How Growing Up with Disability in the Family Helped Me Accept My Diagnosis

Retha De Wet avatar

by Retha De Wet |

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(Courtesy of Retha De Wet)

Life is filled with a special package of ups and downs individually tailored for each of us. We are then presented with the opportunity to overcome these obstacles or let them take over every aspect of our lives and eventually limit us. I have never been a fan of the latter. I have my amazing 29-year-old sister born with spastic cerebral palsy to thank for my fighting attitude.

Mart-Marie is four years my senior, but she was my best friend growing up. As I grew up with my sister always needing walking aids and operations to stay mobile, I just found it weird that people found her to be “different.” I did not think we were that different at all. We just moved differently. This is the most important lesson my sister has taught me. Just because you do not consider something normal, that does not mean it is not. Normality is extremely subjective, and my normal has always been different from my peers, whether it be by circumstance or chance.

Growing up with a special needs sister also made me incredibly aware of how hurtful actions based purely on selfish curiosity can be. I think I was an 8-year-old the first time I was in the mall with Mart-Marie and noticed someone stared at her walking aid and how she walked. I looked at my sister, and I could see that these people staring at her upset her. I will never forget the fire that was ignited within me when I saw her face. It was a fire fueled by love for my sister, an instinct to protect her and an urge to ease her suffering.

After that moment, whenever we were in a public place and someone stared at her, laughed at her, or made me feel uncomfortable by paying too much attention to her without a rooted will to help, I would confront these people. I was 8 years old and walking up to geriatrics, toddlers, teenagers, and adults asking them what they were looking at. I think the realization that an 8-year-old girl can call you out made most of them walk away, and I am proud to say that their heads usually hung in shame. I liked being an advocate, and I still do.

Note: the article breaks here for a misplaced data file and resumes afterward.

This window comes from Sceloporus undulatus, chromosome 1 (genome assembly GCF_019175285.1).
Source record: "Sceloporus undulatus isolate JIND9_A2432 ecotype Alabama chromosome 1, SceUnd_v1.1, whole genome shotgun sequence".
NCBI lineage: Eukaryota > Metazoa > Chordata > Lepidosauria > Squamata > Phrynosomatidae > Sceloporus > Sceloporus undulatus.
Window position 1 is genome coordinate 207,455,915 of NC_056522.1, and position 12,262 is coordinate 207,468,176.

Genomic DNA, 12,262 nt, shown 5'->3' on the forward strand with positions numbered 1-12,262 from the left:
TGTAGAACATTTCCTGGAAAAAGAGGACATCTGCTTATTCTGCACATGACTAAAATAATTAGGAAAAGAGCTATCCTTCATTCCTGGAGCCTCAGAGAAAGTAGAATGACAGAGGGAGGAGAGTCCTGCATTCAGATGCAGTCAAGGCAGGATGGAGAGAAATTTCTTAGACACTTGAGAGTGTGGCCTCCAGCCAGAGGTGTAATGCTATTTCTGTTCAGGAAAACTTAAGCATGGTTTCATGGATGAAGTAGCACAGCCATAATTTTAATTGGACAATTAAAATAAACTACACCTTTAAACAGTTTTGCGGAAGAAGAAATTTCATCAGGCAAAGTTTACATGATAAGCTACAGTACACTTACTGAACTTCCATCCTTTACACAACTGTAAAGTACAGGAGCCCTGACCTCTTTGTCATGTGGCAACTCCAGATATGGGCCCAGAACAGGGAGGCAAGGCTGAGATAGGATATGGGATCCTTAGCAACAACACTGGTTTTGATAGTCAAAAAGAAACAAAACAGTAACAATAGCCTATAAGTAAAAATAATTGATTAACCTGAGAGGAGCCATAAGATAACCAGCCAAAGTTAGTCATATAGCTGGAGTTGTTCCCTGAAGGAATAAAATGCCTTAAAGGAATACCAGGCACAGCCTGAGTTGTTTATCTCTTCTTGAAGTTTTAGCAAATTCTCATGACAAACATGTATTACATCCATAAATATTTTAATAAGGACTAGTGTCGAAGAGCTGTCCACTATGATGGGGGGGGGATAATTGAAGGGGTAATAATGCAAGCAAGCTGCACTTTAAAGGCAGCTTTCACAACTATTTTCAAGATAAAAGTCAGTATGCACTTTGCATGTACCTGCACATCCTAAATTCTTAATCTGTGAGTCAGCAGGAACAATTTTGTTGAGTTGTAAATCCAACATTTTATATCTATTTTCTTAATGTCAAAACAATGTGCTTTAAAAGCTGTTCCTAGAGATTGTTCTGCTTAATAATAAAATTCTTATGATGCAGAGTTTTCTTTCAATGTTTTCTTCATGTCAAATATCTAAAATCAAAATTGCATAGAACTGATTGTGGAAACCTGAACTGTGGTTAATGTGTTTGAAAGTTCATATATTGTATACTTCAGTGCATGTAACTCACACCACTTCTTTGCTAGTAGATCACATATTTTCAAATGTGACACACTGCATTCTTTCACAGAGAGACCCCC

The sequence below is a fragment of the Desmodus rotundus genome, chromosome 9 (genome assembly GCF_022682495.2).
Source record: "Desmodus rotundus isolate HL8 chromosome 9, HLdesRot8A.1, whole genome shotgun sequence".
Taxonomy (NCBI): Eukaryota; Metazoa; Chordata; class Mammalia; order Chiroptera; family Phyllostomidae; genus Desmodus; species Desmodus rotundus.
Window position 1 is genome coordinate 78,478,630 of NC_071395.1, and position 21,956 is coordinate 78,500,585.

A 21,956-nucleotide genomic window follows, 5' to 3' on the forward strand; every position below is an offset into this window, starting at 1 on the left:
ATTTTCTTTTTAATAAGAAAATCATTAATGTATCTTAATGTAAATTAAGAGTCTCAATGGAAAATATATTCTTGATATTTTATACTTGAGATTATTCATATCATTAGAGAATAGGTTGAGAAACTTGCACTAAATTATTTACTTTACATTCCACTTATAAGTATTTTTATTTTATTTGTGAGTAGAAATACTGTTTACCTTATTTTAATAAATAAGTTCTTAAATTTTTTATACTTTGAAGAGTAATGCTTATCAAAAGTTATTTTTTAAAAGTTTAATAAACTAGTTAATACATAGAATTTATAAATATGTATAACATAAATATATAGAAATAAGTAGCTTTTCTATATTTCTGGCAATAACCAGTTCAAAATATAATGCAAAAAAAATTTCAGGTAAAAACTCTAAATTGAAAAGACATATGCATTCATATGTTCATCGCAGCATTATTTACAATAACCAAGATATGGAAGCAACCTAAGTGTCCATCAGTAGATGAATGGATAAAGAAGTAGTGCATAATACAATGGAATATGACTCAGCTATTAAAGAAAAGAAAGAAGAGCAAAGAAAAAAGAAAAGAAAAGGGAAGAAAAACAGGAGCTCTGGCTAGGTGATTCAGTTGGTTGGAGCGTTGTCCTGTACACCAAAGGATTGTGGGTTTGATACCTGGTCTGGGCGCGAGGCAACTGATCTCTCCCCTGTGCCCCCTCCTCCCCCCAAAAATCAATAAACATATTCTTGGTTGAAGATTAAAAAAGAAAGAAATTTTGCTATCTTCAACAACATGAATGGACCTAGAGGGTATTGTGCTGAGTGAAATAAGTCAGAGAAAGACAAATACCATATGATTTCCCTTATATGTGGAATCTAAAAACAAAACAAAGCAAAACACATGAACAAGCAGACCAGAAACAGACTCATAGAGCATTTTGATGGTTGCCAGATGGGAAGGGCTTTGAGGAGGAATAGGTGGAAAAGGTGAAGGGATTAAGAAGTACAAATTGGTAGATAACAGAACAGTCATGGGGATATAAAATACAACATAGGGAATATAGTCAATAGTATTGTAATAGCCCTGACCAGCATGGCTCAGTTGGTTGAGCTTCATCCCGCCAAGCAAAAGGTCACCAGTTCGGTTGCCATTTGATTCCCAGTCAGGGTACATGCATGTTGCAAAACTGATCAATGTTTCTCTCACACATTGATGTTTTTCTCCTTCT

Mart-Marie is quite capable of handling these situations without her overprotective younger sister looking out for her. She always carries her battle with so much grace, I have admired her for that before falling ill myself and experiencing firsthand what it feels like walking into a room and being started at for using a walking aid. I was able to walk around with my cane because she was always able to roll out in her wheelchair or walking aid with all the confidence in the world. She thrived on making people who were treating her in a condescending matter because of her disability feel like idiots for doing just that. A famous question people always feel foolishly confident to ask her is, “What is wrong with you?” Her favorite answer? “Nothing, why?”

Being raised in a household where disability was not seen as a weakness, but a strength, is a massive contributor to my ability to adapt to life with illness after my diagnosis. The way we perceive ourselves has a massive impact on how the world will approach you. Myasthenia gravis does not make me weak; it makes my muscles weak. Myasthenia gravis has made me stronger than I ever imagined to be. Almost as strong as Mart-Marie is. Life is beautiful, never stop fighting.


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